My Granddad Buckler whose tales of sea mine explosions put the fear of God into me.


Now, I know that at the time he didn't have any grandsons, so was probably in need of an outlet for his more boy-friendly phrases, but as a little girl I was horrified and vowed never to eat a crust again. Ever. Perhaps I simply had too big an imagination for my own good and I probably should have seen through some of the fallacies (calling them lies would seem a little harsh), but I truly believed that my parents, and grandparents, indeed all adults, always knew better than me. And that they always told the truth. So it wasn't until I was a little older (and the sea mine had yet to explode even when children more mentally sturdy than me clambered all over it) that I began to question some of those claims. Of course, I'd already reasoned the nonsense of some of them. Both my Mum and Dad would warn that, should the wind change direction while I was pulling a face, it would be stuck that way for life.


 And teachers would tell us that we'd get piles through sitting on radiators, while my Nana Rippon claimed the same of sitting on a cold step! And I seriously doubted my friend's claim that her mother said you should never swallow the seeds of an apple core for fear of an apple tree growing in your stomach. I wasn't quite so confident about another friend's father's assertion that swallowing chewing gum would result in it knotting around your appendix. After all, it was called 'chewing' gum, not swallowing gum!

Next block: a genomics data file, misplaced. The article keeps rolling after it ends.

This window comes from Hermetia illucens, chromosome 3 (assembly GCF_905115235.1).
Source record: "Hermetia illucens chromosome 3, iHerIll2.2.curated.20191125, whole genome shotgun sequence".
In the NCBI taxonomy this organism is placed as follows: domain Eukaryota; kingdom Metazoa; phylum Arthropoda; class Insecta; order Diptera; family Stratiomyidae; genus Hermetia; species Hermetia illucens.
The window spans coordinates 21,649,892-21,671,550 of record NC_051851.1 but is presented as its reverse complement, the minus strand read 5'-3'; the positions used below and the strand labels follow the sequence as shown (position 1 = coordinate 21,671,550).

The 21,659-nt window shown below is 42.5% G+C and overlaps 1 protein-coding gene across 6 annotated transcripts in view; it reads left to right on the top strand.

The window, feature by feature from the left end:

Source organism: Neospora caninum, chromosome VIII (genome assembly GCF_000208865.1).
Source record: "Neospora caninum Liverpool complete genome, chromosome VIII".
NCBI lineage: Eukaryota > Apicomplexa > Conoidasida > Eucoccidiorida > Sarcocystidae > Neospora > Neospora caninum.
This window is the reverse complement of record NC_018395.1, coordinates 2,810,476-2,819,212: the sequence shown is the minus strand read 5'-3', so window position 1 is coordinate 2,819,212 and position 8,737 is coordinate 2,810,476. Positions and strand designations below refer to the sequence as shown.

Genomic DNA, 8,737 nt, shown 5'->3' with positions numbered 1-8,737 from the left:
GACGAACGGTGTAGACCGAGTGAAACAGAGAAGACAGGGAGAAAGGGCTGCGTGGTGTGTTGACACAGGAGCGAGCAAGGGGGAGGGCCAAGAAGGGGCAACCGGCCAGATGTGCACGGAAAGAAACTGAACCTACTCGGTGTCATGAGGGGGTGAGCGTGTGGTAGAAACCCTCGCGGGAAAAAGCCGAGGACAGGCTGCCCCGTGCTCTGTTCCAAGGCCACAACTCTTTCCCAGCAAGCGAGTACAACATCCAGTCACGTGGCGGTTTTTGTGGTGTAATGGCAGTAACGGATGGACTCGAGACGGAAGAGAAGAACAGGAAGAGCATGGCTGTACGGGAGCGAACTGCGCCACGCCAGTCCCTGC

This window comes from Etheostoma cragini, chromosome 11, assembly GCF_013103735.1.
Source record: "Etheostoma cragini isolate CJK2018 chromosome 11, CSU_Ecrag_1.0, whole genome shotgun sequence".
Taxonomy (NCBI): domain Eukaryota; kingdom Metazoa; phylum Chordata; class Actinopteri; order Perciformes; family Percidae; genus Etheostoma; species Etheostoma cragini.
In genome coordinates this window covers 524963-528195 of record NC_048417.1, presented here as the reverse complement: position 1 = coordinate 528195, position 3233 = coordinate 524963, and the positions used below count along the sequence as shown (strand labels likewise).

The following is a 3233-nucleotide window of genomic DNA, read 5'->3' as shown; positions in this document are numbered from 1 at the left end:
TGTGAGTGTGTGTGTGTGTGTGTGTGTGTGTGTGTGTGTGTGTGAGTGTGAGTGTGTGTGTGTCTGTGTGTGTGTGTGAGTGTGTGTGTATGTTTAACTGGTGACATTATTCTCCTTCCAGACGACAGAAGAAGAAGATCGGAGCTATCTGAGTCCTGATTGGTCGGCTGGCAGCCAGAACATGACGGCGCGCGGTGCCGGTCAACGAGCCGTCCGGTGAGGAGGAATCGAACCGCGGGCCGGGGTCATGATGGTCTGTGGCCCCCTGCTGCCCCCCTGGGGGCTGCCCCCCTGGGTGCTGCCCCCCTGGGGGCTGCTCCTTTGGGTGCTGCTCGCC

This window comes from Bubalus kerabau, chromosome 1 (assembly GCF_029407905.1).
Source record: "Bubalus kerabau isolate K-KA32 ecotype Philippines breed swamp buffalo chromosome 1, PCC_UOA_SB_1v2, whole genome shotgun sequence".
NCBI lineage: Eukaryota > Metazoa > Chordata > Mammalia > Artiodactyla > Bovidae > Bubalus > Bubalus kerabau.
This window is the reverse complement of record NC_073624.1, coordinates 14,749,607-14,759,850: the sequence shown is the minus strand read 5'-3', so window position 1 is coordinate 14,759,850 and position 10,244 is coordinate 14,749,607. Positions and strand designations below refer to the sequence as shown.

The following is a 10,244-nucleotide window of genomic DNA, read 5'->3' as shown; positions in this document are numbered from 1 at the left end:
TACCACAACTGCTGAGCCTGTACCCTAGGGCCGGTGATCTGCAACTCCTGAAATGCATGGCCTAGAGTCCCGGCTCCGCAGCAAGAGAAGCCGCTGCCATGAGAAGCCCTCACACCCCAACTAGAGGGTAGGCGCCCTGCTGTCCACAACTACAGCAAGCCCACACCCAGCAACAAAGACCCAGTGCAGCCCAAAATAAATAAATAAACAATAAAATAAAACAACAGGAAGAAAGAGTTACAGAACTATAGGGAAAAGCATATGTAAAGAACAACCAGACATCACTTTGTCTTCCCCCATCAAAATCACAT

I once saw an hilarious comedy set by Bradley Walsh about the stupid things parents say. 'Be careful, you'll put your sister's eye out with that!' and that sort of thing. Although I do know of at least one person to whom that did happen. Believe me, you don't want to know the details …

Of course, while most of the fallacies presented to us by our parents really are just to joke with us, a fair few are outright deliberate attempts to calm us, keep us in order or discipline us. And some of them are pretty shabby.There's that cruel one about the ice cream van's chime only going when the ice cream's run out. Or the one about the police coming if we cry too much. Or the bus conductor (yes, I am that old) kicking us off the bus if we don't behave. Although, when I was a child, I don't think anyone would have reported him if he had thrown off an unruly child!


My Nana Rippon's warnings about sitting on cold floors failed to stop me.

But, even though I have no kids of my own, I have to admit, I can see the logic in some of them, and the temptation to use them. When I was in primary school there was a rumour that, should a child say something particularly heinous (presumably answering back, or the like - we didn't curse back then at that age) then our headmistress would 'wash their mouths out with soap and water'. No-one was quite sure how true this was, since no-one knew anyone to whom this had actually happened, but the thought, and the threat was there and, presumably, the teachers saw no reason to dispel this particular myth. Assuming it was a myth …